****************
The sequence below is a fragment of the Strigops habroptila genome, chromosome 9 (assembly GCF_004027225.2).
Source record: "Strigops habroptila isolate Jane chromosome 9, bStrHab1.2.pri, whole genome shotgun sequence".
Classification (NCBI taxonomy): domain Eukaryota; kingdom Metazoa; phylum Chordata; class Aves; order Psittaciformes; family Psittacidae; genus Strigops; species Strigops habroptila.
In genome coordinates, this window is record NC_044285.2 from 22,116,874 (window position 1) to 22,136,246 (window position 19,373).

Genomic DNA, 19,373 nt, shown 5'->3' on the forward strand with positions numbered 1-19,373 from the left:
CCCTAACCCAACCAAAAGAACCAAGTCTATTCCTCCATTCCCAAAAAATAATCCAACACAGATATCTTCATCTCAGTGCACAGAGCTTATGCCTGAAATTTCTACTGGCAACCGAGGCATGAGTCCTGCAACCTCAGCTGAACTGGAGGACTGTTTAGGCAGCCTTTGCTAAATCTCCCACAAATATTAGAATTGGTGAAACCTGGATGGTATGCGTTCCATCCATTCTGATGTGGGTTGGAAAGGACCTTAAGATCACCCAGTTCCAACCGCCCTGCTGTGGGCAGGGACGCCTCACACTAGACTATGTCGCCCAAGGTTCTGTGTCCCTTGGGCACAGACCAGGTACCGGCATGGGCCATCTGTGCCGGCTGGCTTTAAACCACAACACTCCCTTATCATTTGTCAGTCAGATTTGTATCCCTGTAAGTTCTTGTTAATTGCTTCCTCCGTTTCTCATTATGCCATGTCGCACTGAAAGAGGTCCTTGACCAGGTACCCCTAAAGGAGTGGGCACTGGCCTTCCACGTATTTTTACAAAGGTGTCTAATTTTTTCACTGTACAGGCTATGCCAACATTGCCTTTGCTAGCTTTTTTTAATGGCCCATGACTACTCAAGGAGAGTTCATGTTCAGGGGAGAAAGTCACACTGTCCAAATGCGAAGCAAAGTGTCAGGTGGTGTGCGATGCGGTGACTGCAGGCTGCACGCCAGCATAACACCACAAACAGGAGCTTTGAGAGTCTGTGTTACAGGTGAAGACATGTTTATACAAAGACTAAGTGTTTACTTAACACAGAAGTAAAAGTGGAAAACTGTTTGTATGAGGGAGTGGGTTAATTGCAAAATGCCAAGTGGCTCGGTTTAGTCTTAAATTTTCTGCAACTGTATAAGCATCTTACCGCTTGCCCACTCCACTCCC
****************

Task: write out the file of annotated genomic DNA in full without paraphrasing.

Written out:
The sequence below is a fragment of the Strigops habroptila genome, chromosome 9 (assembly GCF_004027225.2).
Source record: "Strigops habroptila isolate Jane chromosome 9, bStrHab1.2.pri, whole genome shotgun sequence".
Classification (NCBI taxonomy): domain Eukaryota; kingdom Metazoa; phylum Chordata; class Aves; order Psittaciformes; family Psittacidae; genus Strigops; species Strigops habroptila.
In genome coordinates, this window is record NC_044285.2 from 22,116,874 (window position 1) to 22,136,246 (window position 19,373).

Genomic DNA, 19,373 nt, shown 5'->3' on the forward strand with positions numbered 1-19,373 from the left:
CCCTAACCCAACCAAAAGAACCAAGTCTATTCCTCCATTCCCAAAAAATAATCCAACACAGATATCTTCATCTCAGTGCACAGAGCTTATGCCTGAAATTTCTACTGGCAACCGAGGCATGAGTCCTGCAACCTCAGCTGAACTGGAGGACTGTTTAGGCAGCCTTTGCTAAATCTCCCACAAATATTAGAATTGGTGAAACCTGGATGGTATGCGTTCCATCCATTCTGATGTGGGTTGGAAAGGACCTTAAGATCACCCAGTTCCAACCGCCCTGCTGTGGGCAGGGACGCCTCACACTAGACTATGTCGCCCAAGGTTCTGTGTCCCTTGGGCACAGACCAGGTACCGGCATGGGCCATCTGTGCCGGCTGGCTTTAAACCACAACACTCCCTTATCATTTGTCAGTCAGATTTGTATCCCTGTAAGTTCTTGTTAATTGCTTCCTCCGTTTCTCATTATGCCATGTCGCACTGAAAGAGGTCCTTGACCAGGTACCCCTAAAGGAGTGGGCACTGGCCTTCCACGTATTTTTACAAAGGTGTCTAATTTTTTCACTGTACAGGCTATGCCAACATTGCCTTTGCTAGCTTTTTTTAATGGCCCATGACTACTCAAGGAGAGTTCATGTTCAGGGGAGAAAGTCACACTGTCCAAATGCGAAGCAAAGTGTCAGGTGGTGTGCGATGCGGTGACTGCAGGCTGCACGCCAGCATAACACCACAAACAGGAGCTTTGAGAGTCTGTGTTACAGGTGAAGACATGTTTATACAAAGACTAAGTGTTTACTTAACACAGAAGTAAAAGTGGAAAACTGTTTGTATGAGGGAGTGGGTTAATTGCAAAATGCCAAGTGGCTCGGTTTAGTCTTAAATTTTCTGCAACTGTATAAGCATCTTACCGCTTGCCCACTCCACTCCC